It was only a matter of time before Ofcom decided to weigh in on streaming services, and very soon standardized rules for Netflix, Disney Plus and Amazon Prime Video will be proposed by the UK government.
But what does this mean for streaming companies and the content they create for global audiences? So far, the intricacies of the regulations are mostly secret – but there are a few things we do know.
The government believes there is a disconnect between broadcast television and streaming platforms, which “have deep pockets and are largely unregulated, freeing them to impose their own interpretation of British life.”
All the details are expected to be presented in a white paper from the Department for Digital, Culture, Media and Sport to be released in the coming months.
It seems that the trigger to pursue it came when Culture Secretary Oliver Dowden complained that the monarchical drama The Crown should have an early notice to clarify that the show is fictional and does not reflect real events. of the royal family.
Netflix has issued an official statement on the matter, which was first reported in the Mail Online: “We have always portrayed The Crown as a drama – and we believe our members understand that this is historical events.” It is based on a work of fiction.
But what would Ofcom do if it had rights in streaming services, and more importantly, is it even possible that this turmoil in broadcast law could happen in its entirety?
Ofcom controls daily communications in the UK including television, internet, telephone lines and radio. In the context of streaming services, it is an independent body that ensures “viewers and listeners are protected from harmful or objectionable content on television, radio and on-demand”, according to the official site.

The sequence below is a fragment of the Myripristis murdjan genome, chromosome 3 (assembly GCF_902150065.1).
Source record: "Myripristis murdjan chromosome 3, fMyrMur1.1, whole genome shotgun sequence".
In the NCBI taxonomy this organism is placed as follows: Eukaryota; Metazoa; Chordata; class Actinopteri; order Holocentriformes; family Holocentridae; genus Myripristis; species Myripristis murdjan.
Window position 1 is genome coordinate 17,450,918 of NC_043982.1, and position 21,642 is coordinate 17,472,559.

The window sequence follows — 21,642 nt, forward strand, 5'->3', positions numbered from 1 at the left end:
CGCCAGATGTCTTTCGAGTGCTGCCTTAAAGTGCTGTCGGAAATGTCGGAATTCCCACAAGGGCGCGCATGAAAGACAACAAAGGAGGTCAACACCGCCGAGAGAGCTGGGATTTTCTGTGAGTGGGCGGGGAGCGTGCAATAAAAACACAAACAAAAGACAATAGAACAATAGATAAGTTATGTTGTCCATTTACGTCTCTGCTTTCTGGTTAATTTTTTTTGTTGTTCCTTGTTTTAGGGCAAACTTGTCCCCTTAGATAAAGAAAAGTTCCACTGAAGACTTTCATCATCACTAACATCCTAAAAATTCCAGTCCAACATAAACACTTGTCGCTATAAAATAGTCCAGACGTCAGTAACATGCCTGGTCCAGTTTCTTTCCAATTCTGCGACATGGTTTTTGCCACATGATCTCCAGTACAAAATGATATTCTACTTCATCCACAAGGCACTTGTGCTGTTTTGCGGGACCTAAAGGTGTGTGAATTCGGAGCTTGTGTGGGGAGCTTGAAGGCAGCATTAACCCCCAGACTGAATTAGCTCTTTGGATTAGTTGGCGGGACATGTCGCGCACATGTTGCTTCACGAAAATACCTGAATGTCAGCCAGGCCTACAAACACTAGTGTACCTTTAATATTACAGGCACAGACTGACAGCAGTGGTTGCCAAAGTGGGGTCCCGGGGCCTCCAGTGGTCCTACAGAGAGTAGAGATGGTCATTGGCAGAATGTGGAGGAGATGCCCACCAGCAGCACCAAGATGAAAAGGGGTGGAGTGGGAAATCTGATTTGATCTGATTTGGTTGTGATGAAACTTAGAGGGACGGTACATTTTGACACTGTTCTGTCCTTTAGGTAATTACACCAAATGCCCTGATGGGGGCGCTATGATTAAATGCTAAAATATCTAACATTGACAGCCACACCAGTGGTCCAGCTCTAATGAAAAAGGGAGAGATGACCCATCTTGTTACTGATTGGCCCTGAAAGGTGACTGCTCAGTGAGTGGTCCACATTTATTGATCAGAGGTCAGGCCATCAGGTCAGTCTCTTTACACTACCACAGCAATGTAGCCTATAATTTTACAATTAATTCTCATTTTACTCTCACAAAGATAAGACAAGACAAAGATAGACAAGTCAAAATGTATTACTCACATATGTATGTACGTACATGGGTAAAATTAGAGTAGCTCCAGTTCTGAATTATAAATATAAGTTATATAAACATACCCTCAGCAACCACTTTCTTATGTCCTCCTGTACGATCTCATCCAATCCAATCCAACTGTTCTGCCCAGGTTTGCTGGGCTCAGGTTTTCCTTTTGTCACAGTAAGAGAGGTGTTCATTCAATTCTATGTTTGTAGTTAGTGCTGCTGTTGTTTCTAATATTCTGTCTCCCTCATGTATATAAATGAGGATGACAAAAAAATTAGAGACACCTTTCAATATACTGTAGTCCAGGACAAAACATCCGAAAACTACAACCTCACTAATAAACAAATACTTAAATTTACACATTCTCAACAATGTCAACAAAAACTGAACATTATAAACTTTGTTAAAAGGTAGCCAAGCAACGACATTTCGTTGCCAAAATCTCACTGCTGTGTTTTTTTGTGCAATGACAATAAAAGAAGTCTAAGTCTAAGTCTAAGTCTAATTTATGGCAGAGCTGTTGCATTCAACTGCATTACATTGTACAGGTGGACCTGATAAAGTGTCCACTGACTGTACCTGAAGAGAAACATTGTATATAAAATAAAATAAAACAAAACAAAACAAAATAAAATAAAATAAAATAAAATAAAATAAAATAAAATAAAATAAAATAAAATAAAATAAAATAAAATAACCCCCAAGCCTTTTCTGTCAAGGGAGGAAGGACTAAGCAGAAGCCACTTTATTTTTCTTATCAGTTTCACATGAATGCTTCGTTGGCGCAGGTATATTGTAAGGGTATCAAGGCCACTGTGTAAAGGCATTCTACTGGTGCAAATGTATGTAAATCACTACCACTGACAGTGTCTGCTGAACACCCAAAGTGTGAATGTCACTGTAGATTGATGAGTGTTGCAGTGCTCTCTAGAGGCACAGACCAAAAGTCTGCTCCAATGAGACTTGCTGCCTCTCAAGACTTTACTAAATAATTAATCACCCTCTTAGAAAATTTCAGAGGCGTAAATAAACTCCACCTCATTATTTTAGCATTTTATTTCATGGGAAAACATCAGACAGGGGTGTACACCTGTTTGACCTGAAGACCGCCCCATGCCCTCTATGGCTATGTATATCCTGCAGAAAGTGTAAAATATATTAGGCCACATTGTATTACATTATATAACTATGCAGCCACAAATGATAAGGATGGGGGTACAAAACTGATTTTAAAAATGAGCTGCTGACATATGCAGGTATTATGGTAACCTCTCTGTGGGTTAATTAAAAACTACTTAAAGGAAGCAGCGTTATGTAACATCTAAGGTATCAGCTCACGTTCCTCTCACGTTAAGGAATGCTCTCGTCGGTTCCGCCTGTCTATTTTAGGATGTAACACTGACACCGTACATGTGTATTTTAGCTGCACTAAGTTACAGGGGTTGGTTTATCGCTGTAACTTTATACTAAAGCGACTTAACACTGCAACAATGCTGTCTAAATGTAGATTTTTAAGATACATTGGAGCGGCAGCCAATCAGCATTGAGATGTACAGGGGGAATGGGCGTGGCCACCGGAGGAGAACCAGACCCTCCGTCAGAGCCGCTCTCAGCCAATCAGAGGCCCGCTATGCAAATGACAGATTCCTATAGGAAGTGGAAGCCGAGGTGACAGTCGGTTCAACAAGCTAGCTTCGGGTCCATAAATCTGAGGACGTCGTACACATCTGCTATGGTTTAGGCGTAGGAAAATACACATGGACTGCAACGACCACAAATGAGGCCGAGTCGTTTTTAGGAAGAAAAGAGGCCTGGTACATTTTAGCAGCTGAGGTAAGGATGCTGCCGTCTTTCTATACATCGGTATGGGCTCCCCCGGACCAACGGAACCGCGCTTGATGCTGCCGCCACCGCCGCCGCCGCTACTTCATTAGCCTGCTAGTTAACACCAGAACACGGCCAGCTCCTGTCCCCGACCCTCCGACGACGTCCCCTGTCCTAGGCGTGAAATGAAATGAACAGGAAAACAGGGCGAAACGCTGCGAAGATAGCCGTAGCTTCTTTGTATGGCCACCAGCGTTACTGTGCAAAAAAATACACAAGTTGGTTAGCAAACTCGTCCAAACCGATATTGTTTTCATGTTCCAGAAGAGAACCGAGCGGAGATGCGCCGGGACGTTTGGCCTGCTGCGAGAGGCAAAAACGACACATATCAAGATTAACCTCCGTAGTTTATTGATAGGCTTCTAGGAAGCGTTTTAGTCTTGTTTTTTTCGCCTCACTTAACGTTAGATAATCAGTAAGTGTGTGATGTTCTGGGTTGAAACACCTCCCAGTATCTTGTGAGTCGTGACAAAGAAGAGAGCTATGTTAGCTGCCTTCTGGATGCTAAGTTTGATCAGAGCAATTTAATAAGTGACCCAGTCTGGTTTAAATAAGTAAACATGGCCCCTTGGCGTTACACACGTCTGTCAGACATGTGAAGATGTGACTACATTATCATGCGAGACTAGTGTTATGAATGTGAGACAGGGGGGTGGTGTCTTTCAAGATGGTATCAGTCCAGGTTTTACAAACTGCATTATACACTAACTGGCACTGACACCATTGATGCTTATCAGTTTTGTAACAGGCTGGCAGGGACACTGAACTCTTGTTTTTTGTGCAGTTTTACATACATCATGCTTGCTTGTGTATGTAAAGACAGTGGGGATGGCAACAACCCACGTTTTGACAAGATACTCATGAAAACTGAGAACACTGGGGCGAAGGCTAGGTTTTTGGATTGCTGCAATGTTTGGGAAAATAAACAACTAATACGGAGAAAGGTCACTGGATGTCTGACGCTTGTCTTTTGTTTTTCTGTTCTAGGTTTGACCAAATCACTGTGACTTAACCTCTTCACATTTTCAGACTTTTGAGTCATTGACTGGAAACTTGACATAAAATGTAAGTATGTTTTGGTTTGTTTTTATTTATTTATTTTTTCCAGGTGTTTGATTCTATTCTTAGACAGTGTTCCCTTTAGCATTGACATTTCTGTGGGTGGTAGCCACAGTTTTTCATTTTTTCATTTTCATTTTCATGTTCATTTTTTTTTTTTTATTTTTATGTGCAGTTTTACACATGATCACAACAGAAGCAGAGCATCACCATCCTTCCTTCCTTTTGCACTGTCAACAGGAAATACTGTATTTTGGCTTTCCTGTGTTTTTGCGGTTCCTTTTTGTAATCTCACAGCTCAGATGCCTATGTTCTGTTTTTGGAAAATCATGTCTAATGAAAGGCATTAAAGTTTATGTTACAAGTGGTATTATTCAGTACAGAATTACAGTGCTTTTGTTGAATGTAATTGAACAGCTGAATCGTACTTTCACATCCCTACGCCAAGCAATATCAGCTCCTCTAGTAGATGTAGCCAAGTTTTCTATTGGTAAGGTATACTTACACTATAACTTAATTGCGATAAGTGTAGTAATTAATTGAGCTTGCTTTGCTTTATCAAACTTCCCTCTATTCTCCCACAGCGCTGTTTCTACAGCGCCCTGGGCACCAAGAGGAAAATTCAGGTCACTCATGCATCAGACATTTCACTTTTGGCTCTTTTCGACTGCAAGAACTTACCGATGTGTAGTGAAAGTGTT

Viewers can file a complaint with Ofcom, which could face penalties including fines, non-re-airing of content, warnings added to shows, and even the organization’s power to cancel or shorten them. is.
For example, more than 6,000 complaints were recently sent to the BBC after heartbreaking images of Danish football player Christian Eriksson received CPR during a Euro 2020 match.
In response, the BBC did not repost the footage – originally syndicated from a UEFA broadcast – or share the footage on its social channels. However, a prospective investigation is ongoing.
Considering streaming services’ audience share relative to broadcast television, it’s no surprise that there are arguments for putting them on an even playing field. The FT reports that a study by Ofcom showed that in 2020, subscriptions to the streaming platform increased by 12 million and viewing times doubled.
In comparison, TV broadcasts declined sharply – especially when COVID restrictions were first eased in June 2020. Of course, the lack of live sports and other popular reality shows like Love Island Y may have played a part – it will be interesting to see how the 2021 report shapes up.
Gone are the days, however, when the biggest rivals of ITV and the BBC were at odds with each other. Netflix, Disney and Amazon are all major threats to UK broadcasters.
The request is also linked to another government request: that large VOD companies share viewership figures for shows coming from British television, such as Fleabag or The Great British Bake Off (via the deadline).